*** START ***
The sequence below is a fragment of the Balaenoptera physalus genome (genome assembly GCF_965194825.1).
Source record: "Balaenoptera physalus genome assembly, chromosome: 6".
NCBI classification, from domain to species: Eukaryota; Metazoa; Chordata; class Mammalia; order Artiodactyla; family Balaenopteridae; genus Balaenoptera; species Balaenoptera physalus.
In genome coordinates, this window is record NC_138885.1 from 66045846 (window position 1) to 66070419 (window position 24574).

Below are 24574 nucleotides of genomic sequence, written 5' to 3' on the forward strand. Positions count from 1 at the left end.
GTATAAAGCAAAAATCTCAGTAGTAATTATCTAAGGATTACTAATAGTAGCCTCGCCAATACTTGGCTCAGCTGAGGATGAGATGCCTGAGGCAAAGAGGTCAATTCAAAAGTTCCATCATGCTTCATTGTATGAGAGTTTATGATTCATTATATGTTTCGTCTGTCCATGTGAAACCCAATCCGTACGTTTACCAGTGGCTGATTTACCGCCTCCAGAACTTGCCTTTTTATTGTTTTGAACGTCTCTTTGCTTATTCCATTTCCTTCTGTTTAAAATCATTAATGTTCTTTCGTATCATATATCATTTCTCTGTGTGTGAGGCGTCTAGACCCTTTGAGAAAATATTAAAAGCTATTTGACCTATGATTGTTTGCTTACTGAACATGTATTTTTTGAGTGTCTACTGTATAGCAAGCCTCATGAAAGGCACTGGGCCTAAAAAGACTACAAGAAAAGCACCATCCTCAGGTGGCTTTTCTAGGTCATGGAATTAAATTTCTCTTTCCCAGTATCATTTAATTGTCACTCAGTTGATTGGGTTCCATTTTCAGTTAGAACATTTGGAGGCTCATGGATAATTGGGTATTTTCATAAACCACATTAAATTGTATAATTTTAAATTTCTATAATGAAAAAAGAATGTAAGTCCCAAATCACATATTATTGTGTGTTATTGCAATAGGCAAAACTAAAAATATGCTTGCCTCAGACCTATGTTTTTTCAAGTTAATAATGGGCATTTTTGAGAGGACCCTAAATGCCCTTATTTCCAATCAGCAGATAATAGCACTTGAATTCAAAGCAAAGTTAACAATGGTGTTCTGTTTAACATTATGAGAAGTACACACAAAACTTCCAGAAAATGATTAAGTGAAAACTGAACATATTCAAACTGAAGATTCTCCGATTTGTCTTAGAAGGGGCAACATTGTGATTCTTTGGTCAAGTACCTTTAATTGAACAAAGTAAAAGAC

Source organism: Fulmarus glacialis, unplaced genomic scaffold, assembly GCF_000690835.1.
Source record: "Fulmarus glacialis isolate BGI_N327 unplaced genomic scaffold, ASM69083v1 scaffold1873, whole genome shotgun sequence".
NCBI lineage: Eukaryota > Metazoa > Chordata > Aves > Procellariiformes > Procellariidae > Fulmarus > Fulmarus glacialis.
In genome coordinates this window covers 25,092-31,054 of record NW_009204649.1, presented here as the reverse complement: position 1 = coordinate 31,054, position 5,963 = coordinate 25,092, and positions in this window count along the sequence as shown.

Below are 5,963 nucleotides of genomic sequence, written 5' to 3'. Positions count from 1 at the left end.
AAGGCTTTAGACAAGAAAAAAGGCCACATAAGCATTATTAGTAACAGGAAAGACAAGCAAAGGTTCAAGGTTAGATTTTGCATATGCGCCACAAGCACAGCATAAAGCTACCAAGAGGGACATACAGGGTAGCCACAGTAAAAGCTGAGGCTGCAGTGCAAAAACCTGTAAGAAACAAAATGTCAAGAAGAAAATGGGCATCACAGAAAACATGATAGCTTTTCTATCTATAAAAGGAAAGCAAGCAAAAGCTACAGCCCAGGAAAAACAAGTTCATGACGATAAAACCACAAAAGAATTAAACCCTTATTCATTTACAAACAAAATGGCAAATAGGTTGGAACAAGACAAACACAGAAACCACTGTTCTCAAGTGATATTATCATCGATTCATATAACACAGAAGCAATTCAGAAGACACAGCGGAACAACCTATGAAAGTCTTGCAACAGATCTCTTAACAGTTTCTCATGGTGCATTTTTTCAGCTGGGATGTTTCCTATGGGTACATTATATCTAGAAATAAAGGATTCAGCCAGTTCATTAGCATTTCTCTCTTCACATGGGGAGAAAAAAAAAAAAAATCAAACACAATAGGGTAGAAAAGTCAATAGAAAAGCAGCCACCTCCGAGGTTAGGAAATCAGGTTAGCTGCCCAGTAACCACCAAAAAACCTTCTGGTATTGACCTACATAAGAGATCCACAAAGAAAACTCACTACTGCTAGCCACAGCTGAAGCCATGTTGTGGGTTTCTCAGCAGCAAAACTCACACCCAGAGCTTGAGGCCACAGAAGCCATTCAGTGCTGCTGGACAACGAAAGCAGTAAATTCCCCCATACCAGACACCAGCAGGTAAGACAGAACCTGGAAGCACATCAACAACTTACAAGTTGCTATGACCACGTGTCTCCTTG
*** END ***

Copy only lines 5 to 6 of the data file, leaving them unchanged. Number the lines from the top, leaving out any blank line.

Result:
Below are 24574 nucleotides of genomic sequence, written 5' to 3' on the forward strand. Positions count from 1 at the left end.
GTATAAAGCAAAAATCTCAGTAGTAATTATCTAAGGATTACTAATAGTAGCCTCGCCAATACTTGGCTCAGCTGAGGATGAGATGCCTGAGGCAAAGAGGTCAATTCAAAAGTTCCATCATGCTTCATTGTATGAGAGTTTATGATTCATTATATGTTTCGTCTGTCCATGTGAAACCCAATCCGTACGTTTACCAGTGGCTGATTTACCGCCTCCAGAACTTGCCTTTTTATTGTTTTGAACGTCTCTTTGCTTATTCCATTTCCTTCTGTTTAAAATCATTAATGTTCTTTCGTATCATATATCATTTCTCTGTGTGTGAGGCGTCTAGACCCTTTGAGAAAATATTAAAAGCTATTTGACCTATGATTGTTTGCTTACTGAACATGTATTTTTTGAGTGTCTACTGTATAGCAAGCCTCATGAAAGGCACTGGGCCTAAAAAGACTACAAGAAAAGCACCATCCTCAGGTGGCTTTTCTAGGTCATGGAATTAAATTTCTCTTTCCCAGTATCATTTAATTGTCACTCAGTTGATTGGGTTCCATTTTCAGTTAGAACATTTGGAGGCTCATGGATAATTGGGTATTTTCATAAACCACATTAAATTGTATAATTTTAAATTTCTATAATGAAAAAAGAATGTAAGTCCCAAATCACATATTATTGTGTGTTATTGCAATAGGCAAAACTAAAAATATGCTTGCCTCAGACCTATGTTTTTTCAAGTTAATAATGGGCATTTTTGAGAGGACCCTAAATGCCCTTATTTCCAATCAGCAGATAATAGCACTTGAATTCAAAGCAAAGTTAACAATGGTGTTCTGTTTAACATTATGAGAAGTACACACAAAACTTCCAGAAAATGATTAAGTGAAAACTGAACATATTCAAACTGAAGATTCTCCGATTTGTCTTAGAAGGGGCAACATTGTGATTCTTTGGTCAAGTACCTTTAATTGAACAAAGTAAAAGAC